Better to resell or fix and hold for rental

24 Replies

Hi BP,

I'm deciding whether to rehab and resale or rehab and hold for rental. Here are the details:

Single family, Purchase price $25k

Rehab costs $23k

ARV $75k

Estimated profit for flip is $10k (13.5% of ARV), or monthly rent is $800/month

I would like to make a definitive decision upfront because the improvements/scope of work will vary slightly depending on if this will be a flip or rental. 

Bottom line is it worth the effort, money and 4-5 months time to make $10k, or is it better to put less than $23k rehab (let's say $15k) to just get the property rent ready for a tenant @ $800/month? Thx

Buy/hold, but that's my strategy.  The 10K could end up being less with holding cost, higher repairs, commission, etc...I'm hoping to do a resell, but looking for 20K min...

thanks for the reply @Rolanda Eldridge  

Im not finding it too easy to make $20k with resale values under $100k. I totally agree that higher repairs could eat up some or potentially all profits on this. But on the positive side the holding costs, buying/selling costs and commissions are already factored in when determining the $10k profit. I also used fairly conservative numbers.

So you're saying that renting at $800/month is worth paying $48k total out of pocket (25k to buy and $23k to fix) ?

Yes, but for a rental try to stick with the 15K or less in repairs..all in 48K or less good..I did a similar deal in 2005 but purchased retail..current tenant in place 7yrs..bank mort, taxes, insurance less than $500....go for it!

Disclosure: I am not an accountant. You should discuss the tax pros/cons of flip versus buy and hold, with your accountant. That $10k profit, from a flip, can easily be thousands less after taxes. Where as with the buy and hold, you will be able to benefit from depreciation.

Brian Ortins, Ortins Group | [email protected] | 978‑979‑5007 | http://www.ortinsgroup.com | MA Agent # 009530456

Rent it out dude. $800 x 12 = $9600 gross the first year. That's a 20% return on your investment.  The house pays for itself in roughly 5 years, then it's 100% return. Repeat until you have enough cash flow to replace your J.O.B

If you like the area of town then I think those numbers look good to hold.  Build that passive income, one chunk at a time.

@Brandon Eleazer   I think this is largely going to be based off of your goals. We are in a similar situation with a property and although we would be making more (closer to 25k after all costs/fees) we have decided that having the liquid funds is more beneficial then the small amount of cashflow we would be receiving. Our strategy is long term passive income but we are flipping to build up capital to be able to afford to move on bigger deals.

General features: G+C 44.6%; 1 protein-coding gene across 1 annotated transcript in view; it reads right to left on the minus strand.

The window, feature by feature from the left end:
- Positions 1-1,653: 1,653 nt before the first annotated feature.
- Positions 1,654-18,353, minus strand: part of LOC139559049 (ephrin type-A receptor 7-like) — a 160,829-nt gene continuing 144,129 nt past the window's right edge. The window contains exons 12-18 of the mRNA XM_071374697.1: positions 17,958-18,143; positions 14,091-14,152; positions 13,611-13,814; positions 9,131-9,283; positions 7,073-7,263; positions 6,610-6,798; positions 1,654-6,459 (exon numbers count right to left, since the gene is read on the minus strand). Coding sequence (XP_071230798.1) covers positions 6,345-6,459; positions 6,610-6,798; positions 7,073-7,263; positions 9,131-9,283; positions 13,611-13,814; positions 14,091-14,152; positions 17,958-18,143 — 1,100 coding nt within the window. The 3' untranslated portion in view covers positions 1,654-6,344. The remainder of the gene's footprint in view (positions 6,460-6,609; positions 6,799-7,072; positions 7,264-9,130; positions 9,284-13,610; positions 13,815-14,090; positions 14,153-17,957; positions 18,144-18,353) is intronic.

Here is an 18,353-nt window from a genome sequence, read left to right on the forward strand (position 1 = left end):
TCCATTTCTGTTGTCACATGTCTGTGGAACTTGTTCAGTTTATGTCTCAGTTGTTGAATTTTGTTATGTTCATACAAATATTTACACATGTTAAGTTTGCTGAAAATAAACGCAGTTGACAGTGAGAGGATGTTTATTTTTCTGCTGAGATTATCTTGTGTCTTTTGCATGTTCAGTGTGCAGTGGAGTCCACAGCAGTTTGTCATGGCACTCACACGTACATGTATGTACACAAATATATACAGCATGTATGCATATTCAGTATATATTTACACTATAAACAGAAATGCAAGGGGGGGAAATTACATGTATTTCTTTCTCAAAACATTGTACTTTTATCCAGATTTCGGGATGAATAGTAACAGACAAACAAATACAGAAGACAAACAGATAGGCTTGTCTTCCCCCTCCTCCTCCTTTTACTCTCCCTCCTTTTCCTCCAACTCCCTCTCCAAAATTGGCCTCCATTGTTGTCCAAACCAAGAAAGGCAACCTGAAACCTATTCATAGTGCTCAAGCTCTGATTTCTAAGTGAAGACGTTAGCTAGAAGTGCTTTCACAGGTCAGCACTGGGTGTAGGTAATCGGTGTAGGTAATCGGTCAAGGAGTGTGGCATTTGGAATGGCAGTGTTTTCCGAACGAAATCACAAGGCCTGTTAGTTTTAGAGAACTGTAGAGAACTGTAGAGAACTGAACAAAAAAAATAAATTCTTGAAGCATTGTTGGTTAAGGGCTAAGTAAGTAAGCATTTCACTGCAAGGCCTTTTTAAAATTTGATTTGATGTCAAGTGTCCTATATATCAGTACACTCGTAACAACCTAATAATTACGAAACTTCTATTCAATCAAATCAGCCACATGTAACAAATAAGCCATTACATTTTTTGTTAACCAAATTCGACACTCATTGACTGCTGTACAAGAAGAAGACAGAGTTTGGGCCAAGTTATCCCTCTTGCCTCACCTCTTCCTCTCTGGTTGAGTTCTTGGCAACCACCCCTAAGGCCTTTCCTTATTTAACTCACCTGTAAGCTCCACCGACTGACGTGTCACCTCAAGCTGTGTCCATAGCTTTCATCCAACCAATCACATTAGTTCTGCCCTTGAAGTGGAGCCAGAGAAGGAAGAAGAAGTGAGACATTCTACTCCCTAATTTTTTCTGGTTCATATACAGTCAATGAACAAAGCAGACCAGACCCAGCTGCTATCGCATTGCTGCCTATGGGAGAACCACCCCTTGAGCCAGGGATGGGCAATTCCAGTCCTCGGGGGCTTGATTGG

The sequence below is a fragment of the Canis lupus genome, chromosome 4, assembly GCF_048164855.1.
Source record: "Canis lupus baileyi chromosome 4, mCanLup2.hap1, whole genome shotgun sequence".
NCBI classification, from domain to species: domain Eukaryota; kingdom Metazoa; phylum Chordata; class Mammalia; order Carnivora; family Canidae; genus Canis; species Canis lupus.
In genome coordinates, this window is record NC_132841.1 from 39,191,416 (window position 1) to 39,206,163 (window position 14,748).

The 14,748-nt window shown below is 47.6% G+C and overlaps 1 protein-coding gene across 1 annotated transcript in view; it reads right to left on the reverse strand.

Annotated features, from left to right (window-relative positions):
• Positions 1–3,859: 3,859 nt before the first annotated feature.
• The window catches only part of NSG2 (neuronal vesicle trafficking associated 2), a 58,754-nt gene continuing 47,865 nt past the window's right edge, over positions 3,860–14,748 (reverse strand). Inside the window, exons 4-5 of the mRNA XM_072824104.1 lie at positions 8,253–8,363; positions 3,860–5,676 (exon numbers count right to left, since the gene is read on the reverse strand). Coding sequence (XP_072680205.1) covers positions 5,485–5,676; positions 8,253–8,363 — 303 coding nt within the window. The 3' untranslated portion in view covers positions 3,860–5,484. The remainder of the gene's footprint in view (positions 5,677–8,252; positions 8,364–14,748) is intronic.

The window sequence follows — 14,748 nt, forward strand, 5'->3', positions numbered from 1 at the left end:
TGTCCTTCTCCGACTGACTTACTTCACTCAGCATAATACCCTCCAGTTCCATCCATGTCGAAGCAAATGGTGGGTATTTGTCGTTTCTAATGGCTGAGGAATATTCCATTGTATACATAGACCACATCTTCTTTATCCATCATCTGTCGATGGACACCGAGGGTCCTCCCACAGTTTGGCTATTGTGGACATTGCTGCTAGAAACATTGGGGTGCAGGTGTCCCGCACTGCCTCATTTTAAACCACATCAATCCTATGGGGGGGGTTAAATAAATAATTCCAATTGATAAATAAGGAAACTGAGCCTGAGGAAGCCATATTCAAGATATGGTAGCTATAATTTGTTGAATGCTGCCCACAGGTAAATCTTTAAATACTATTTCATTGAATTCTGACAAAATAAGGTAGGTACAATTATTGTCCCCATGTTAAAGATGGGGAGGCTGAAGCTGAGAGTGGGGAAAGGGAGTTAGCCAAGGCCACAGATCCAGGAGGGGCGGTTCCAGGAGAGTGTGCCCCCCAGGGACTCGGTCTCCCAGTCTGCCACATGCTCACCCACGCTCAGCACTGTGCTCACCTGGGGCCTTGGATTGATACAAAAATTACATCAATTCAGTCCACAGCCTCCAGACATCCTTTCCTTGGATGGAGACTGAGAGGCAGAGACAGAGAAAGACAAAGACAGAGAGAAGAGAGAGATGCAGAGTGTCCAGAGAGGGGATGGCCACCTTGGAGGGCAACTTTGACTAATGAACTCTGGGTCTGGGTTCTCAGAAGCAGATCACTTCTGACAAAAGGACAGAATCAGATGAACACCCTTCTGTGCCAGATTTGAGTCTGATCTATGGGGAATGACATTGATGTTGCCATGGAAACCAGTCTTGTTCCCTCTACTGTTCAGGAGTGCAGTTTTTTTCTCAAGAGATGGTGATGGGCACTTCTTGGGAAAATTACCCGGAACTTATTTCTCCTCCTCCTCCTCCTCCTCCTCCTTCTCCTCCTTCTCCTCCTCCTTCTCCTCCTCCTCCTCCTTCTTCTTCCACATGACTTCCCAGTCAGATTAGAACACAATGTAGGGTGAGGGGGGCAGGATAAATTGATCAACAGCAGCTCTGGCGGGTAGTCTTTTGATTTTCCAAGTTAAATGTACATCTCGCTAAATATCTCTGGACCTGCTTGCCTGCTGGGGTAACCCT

Medium head icon colorRyan Dossey, Call Porter | http://Callporter.com | IN Agent # RB15001099

Is there any underlying issues that are you are not telling us about I.e. Bad neighbourhood older house that can cause more in repairs down the road depreciating home values etc because the obvious answer would be to buy and hold and rent it out purchasing a property at $40 000 give or take with an $800 gross income can be recouped very fast vs a small $10 000 lump sum something just seems off as to why a you are struggling with a decision

wow thanks guys I appreciate it. 

Ryan D. just when I thought it was unanimous, haha....

Side note- Bigger Pockets is tremendous. I remember back in the day sometimes you had to wait for hours to receive a forum post response. But now you get many replies within minutes. It's great.

Here's another thought about buy and hold rental strategy:

Some investors view buying and holding as "tying up too much cash". But this $48k sitting a savings account would earn about $40/month. To compare, having the cash in the property (taking a Cashout refi out of the equation to make this point) the money generates $800/month - less some expenses of course and you still earn a few hundred per month. Seems like a sensible approach to investing to me.

@Brandon Eleazer   if you have 48k sitting in savings why don't you spread that out to several properties? Depending on total cost of the homes you are looking at you could end up with 2 or 3 cashflowing properties vs just one. I personally would look into splitting it into 2 and keeping several thousand in savings just in case. You want to make sure you are getting a good cash on cash return as well. 

Medium head icon colorRyan Dossey, Call Porter | http://Callporter.com | IN Agent # RB15001099

@Andrew Nandee  there's many details I didn't include for time's sake and sparing readers all of the additional property information. 

The neighborhood isn't great but it's located on a "stable" street with no boardedup houses and mostly long time homeowners.